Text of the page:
In this post, we’re going to walk you through five ways to improve your architecture firm website:
- Understand who your audience is.
- Describe what you did so people and search engines can understand it.
- Add and maintain a blog.
- Update the portfolio section often.
- Make sure your site navigation is easy to follow.
Why does it matter if your website works well? Because it’s a marketing tool. Your website can attract prospective clients and employee candidates, help qualify you for commissions, and make it easier for publications to find and write about your work.
For many architecture firm websites, a lot of time is invested in selecting just the right images to showcase the firm’s work, but that’s where the website initiative ends. The website may look the “right” way, but it doesn’t function the way it needs to or resonate with anyone outside the firm. This means the website is no better than a cork board on a studio wall: only the people who work there can see it or appreciate what the images represent.
Through our years of experience working with architecture firms to help build their practices, we’ve identified five tips that any architecture firm can use to improve their website.
1. Understand who your audience is.
Your most important audience for your website isn’t your own firm. Your website needs to be usable and understandable by people with no architectural training. Making decisions about design and function based solely on what you like can yield a website that doesn’t accomplish the goal of attracting new clients.
Prospective clients want to know whether your firm can meet their needs. Media outlets want to know what kind of work you do and why it’s worth covering them to see if your firm has experience with projects similar to the one they have. If your website makes it difficult to find answers, people will go elsewhere no matter how beautiful the images are.
2. Describe what you did so people can understand it.
Many architecture firm websites either don’t include any descriptions with project photos, or they are written in a way that only other architects will understand.
While an architect can look at a project photo and immediately discern the significance of the work, your prospective clients usually can’t. Most often they aren’t architects and have no preexisting knowledge of the project. This means they are judging your expertise based only on what their eye is drawn to — which may not have anything to do with the work you did.
It’s vital that architects include descriptions of their work, but those descriptions have to be written in a way that people understand. Aim for slightly simpler concepts and avoid terms that are only used by architects. Think of it this way: your project descriptions should be written for Architectural Digest, not Architectural Record.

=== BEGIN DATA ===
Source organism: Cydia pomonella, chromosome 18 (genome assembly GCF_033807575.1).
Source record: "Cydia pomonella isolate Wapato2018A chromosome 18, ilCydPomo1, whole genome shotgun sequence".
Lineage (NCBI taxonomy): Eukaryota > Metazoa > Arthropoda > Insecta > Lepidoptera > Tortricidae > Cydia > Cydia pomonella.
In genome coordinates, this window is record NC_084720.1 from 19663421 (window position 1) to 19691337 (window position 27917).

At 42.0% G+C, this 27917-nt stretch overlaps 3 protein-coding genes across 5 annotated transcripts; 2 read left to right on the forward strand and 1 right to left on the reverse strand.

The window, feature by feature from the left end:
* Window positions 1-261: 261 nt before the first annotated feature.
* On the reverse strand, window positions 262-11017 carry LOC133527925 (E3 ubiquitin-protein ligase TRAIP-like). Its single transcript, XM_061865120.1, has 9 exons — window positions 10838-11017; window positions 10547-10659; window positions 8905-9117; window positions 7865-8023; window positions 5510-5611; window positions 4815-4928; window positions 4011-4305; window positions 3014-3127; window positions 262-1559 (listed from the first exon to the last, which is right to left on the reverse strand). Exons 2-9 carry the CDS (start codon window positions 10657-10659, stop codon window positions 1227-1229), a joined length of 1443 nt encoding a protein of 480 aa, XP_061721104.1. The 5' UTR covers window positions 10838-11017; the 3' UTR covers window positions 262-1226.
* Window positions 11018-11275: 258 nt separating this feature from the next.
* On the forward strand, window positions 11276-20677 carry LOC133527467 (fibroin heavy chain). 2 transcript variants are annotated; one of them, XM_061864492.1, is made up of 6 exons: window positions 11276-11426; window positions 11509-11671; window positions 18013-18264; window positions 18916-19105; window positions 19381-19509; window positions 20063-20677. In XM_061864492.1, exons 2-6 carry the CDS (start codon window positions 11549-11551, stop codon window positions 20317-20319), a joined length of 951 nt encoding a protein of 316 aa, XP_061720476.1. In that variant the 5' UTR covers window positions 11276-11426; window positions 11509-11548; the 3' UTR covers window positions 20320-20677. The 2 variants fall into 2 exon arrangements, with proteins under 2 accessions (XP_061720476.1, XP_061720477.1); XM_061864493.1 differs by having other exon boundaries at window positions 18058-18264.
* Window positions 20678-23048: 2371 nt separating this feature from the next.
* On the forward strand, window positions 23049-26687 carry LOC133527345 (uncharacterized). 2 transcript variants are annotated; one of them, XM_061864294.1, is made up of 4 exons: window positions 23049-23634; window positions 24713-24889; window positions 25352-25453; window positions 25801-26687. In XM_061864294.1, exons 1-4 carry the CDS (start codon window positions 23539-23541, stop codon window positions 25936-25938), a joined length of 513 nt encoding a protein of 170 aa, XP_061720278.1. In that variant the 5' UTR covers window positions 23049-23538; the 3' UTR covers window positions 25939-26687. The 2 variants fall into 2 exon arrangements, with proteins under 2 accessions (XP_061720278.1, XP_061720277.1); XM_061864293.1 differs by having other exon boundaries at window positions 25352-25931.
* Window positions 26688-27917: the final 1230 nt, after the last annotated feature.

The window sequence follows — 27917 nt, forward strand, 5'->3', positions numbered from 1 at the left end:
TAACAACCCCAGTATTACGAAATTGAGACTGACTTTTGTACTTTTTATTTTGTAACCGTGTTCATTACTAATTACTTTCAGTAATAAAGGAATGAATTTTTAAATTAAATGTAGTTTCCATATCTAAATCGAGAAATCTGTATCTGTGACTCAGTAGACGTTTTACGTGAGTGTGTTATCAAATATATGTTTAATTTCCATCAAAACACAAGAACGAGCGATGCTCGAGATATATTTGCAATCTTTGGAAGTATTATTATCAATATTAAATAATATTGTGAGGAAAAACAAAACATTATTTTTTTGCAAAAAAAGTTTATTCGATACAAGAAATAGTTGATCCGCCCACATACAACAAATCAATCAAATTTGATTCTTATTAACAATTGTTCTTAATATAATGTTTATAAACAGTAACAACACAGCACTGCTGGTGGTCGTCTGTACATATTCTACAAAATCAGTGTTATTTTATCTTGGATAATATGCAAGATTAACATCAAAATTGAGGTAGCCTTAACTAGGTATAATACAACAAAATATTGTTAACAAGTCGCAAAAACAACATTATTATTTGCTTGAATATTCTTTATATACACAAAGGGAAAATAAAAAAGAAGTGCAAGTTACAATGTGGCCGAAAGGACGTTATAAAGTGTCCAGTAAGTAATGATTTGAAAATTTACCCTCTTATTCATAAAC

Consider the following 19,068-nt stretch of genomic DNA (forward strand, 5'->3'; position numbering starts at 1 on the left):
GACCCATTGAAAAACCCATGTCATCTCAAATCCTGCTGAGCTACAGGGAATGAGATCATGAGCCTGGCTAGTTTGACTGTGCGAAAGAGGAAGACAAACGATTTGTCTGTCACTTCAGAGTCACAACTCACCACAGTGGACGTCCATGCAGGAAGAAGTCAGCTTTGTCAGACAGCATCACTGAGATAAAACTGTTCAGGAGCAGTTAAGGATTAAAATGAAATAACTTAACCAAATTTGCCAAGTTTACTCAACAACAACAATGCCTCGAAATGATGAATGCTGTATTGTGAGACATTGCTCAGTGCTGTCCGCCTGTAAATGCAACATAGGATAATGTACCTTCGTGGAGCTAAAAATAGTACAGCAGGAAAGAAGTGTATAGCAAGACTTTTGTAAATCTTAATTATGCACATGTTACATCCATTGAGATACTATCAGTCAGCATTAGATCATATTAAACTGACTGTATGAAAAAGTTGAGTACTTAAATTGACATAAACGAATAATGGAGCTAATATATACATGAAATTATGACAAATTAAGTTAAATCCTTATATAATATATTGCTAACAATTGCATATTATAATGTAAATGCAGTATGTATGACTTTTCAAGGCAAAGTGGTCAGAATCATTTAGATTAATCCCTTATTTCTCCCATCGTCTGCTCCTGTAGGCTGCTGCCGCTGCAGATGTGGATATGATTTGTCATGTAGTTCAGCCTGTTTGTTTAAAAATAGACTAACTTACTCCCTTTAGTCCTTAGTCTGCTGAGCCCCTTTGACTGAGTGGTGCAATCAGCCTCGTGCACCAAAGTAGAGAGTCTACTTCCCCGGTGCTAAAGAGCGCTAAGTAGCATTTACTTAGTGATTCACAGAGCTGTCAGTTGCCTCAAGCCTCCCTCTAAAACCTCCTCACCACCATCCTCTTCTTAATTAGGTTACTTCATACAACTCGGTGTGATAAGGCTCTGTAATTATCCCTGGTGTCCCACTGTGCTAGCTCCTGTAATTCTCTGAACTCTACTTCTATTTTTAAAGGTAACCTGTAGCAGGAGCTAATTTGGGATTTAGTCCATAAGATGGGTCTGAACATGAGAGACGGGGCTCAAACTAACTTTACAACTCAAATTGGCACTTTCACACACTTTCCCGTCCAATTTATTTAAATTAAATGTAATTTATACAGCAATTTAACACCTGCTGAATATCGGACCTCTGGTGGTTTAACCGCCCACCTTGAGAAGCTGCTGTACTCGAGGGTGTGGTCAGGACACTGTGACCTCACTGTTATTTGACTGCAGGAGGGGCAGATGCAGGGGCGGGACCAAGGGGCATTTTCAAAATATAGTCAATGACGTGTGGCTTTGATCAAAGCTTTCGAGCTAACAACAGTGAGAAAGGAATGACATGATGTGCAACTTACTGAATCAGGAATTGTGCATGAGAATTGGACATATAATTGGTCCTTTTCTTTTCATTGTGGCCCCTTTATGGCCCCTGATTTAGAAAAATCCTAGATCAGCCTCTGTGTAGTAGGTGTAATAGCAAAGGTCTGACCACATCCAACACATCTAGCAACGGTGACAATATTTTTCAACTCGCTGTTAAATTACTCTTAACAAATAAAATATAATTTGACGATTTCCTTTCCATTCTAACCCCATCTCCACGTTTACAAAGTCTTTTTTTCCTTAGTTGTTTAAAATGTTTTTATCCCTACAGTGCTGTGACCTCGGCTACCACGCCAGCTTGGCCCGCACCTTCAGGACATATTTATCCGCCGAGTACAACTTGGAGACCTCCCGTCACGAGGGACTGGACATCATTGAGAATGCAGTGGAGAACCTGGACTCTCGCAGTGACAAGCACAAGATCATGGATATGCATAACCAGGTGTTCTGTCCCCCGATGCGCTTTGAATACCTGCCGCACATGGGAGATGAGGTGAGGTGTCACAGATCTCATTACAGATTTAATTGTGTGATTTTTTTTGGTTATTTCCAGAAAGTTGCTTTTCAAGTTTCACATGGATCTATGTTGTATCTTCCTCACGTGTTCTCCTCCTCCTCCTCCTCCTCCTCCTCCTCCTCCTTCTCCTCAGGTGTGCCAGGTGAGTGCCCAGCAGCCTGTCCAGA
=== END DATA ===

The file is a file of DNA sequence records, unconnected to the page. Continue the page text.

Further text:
By writing for other people, you’ll also be helping search engines understand what your firm does. This increases the chances that your architecture firm website will appear in the list of search results when a prospective client is searching for a firm like yours.
3. Add and maintain a blog.
A blog is a great place to feature details about completed projects. It’s also the perfect place to highlight prior work, work in process, and shorter or more casual case studies. A blog can be a less formal channel than the rest of your site, so it’s very useful when you have work that you’d like to show off but it isn’t completely finished or the images aren’t perfect.
Your website’s blog allows you to show off achievements and build interest in future projects. If you can include client or project partner quotes, that will give prospective clients a way to imagine how you could solve their problem and what it would be like to work with you.
4. Update the portfolio section often.
Your architecture firm website may feature more than 20 projects, but most people will only view the first two or three. Changing up the order of your projects and images is a way of continually refreshing your site with minimal effort. These changes can also signal to search engines that your site is active, which can help your overall visibility.
5. Make sure your site navigation is easy to follow.
Your website’s navigation can be a tempting place to get creative with what things are called or where they’re located on the screen. This is a mistake. People will only look at what they can find — and they’re not going to invest a lot of time in hunting.
Aesthetics are important, but architecture firm website wayfinding needs to be as clear as possible. Making it easy to get to your work is a critical part of getting people to explore more of it.